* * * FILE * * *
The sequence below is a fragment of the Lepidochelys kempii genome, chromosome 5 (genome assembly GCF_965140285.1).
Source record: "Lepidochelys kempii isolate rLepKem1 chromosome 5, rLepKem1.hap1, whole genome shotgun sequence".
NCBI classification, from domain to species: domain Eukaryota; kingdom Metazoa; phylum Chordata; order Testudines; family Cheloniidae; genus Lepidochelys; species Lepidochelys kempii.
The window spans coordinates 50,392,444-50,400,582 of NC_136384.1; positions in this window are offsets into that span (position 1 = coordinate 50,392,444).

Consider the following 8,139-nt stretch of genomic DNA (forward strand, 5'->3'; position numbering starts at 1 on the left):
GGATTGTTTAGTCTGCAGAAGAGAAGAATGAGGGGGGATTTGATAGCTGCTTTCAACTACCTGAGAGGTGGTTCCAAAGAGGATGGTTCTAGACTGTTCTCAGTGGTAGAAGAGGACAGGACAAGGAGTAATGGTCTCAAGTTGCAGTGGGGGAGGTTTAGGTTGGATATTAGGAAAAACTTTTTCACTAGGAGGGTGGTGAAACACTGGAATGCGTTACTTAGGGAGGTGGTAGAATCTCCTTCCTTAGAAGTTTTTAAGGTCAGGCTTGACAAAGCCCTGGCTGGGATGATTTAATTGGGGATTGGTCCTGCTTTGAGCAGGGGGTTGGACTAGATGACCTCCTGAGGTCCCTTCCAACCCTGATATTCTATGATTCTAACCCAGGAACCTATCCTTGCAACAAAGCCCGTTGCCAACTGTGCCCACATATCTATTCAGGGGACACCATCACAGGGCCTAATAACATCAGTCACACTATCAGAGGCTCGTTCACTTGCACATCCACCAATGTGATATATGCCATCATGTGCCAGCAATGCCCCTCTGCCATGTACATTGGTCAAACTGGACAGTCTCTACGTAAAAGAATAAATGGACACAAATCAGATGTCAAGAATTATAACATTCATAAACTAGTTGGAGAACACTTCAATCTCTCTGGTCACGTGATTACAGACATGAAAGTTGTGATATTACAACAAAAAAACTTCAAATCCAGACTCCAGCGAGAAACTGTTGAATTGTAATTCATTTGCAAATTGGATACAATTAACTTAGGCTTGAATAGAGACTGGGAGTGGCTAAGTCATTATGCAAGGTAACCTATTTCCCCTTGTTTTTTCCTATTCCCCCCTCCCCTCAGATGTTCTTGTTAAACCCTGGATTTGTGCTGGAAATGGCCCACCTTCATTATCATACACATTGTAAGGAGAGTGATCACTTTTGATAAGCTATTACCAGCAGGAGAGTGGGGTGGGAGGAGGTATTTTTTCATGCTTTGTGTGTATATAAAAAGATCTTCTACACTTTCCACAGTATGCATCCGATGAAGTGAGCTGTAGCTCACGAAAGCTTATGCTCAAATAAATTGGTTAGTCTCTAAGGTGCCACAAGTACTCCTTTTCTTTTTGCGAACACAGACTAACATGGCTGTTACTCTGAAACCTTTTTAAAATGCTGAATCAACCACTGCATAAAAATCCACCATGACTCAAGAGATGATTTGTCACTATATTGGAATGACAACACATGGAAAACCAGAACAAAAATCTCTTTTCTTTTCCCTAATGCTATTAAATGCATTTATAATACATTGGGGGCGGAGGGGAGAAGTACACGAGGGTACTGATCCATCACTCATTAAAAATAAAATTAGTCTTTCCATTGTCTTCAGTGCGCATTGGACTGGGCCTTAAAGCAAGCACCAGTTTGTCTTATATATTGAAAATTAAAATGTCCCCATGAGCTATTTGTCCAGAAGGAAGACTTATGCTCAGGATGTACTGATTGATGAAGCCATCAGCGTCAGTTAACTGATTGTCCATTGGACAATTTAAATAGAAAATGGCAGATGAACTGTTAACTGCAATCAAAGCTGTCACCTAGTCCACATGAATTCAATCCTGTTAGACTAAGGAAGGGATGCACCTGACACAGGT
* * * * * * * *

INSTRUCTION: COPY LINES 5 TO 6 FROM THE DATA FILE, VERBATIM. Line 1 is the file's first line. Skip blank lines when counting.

Consider the following 8,139-nt stretch of genomic DNA (forward strand, 5'->3'; position numbering starts at 1 on the left):
GGATTGTTTAGTCTGCAGAAGAGAAGAATGAGGGGGGATTTGATAGCTGCTTTCAACTACCTGAGAGGTGGTTCCAAAGAGGATGGTTCTAGACTGTTCTCAGTGGTAGAAGAGGACAGGACAAGGAGTAATGGTCTCAAGTTGCAGTGGGGGAGGTTTAGGTTGGATATTAGGAAAAACTTTTTCACTAGGAGGGTGGTGAAACACTGGAATGCGTTACTTAGGGAGGTGGTAGAATCTCCTTCCTTAGAAGTTTTTAAGGTCAGGCTTGACAAAGCCCTGGCTGGGATGATTTAATTGGGGATTGGTCCTGCTTTGAGCAGGGGGTTGGACTAGATGACCTCCTGAGGTCCCTTCCAACCCTGATATTCTATGATTCTAACCCAGGAACCTATCCTTGCAACAAAGCCCGTTGCCAACTGTGCCCACATATCTATTCAGGGGACACCATCACAGGGCCTAATAACATCAGTCACACTATCAGAGGCTCGTTCACTTGCACATCCACCAATGTGATATATGCCATCATGTGCCAGCAATGCCCCTCTGCCATGTACATTGGTCAAACTGGACAGTCTCTACGTAAAAGAATAAATGGACACAAATCAGATGTCAAGAATTATAACATTCATAAACTAGTTGGAGAACACTTCAATCTCTCTGGTCACGTGATTACAGACATGAAAGTTGTGATATTACAACAAAAAAACTTCAAATCCAGACTCCAGCGAGAAACTGTTGAATTGTAATTCATTTGCAAATTGGATACAATTAACTTAGGCTTGAATAGAGACTGGGAGTGGCTAAGTCATTATGCAAGGTAACCTATTTCCCCTTGTTTTTTCCTATTCCCCCCTCCCCTCAGATGTTCTTGTTAAACCCTGGATTTGTGCTGGAAATGGCCCACCTTCATTATCATACACATTGTAAGGAGAGTGATCACTTTTGATAAGCTATTACCAGCAGGAGAGTGGGGTGGGAGGAGGTATTTTTTCATGCTTTGTGTGTATATAAAAAGATCTTCTACACTTTCCACAGTATGCATCCGATGAAGTGAGCTGTAGCTCACGAAAGCTTATGCTCAAATAAATTGGTTAGTCTCTAAGGTGCCACAAGTACTCCTTTTCTTTTTGCGAACACAGACTAACATGGCTGTTACTCTGAAACCTTTTTAAAATGCTGAATCAACCACTGCATAAAAATCCACCATGACTCAAGAGATGATTTGTCACTATATTGGAATGACAACACATGGAAAACCAGAACAAAAATCTCTTTTCTTTTCCCTAATGCTATTAAATGCATTTATAATACATTGGGGGCGGAGGGGAGAAGTACACGAGGGTACTGATCCATCACTCATTAAAAATAAAATTAGTCTTTCCATTGTCTTCAGTGCGCATTGGACTGGGCCTTAAAGCAAGCACCAGTTTGTCTTATATATTGAAAATTAAAATGTCCCCATGAGCTATTTGTCCAGAAGGAAGACTTATGCTCAGGATGTACTGATTGATGAAGCCATCAGCGTCAGTTAACTGATTGTCCATTGGACAATTTAAATAGAAAATGGCAGATGAACTGTTAACTGCAATCAAAGCTGTCACCTAGTCCACATGAATTCAATCCTGTTAGACTAAGGAAGGGATGCACCTGACACAGGT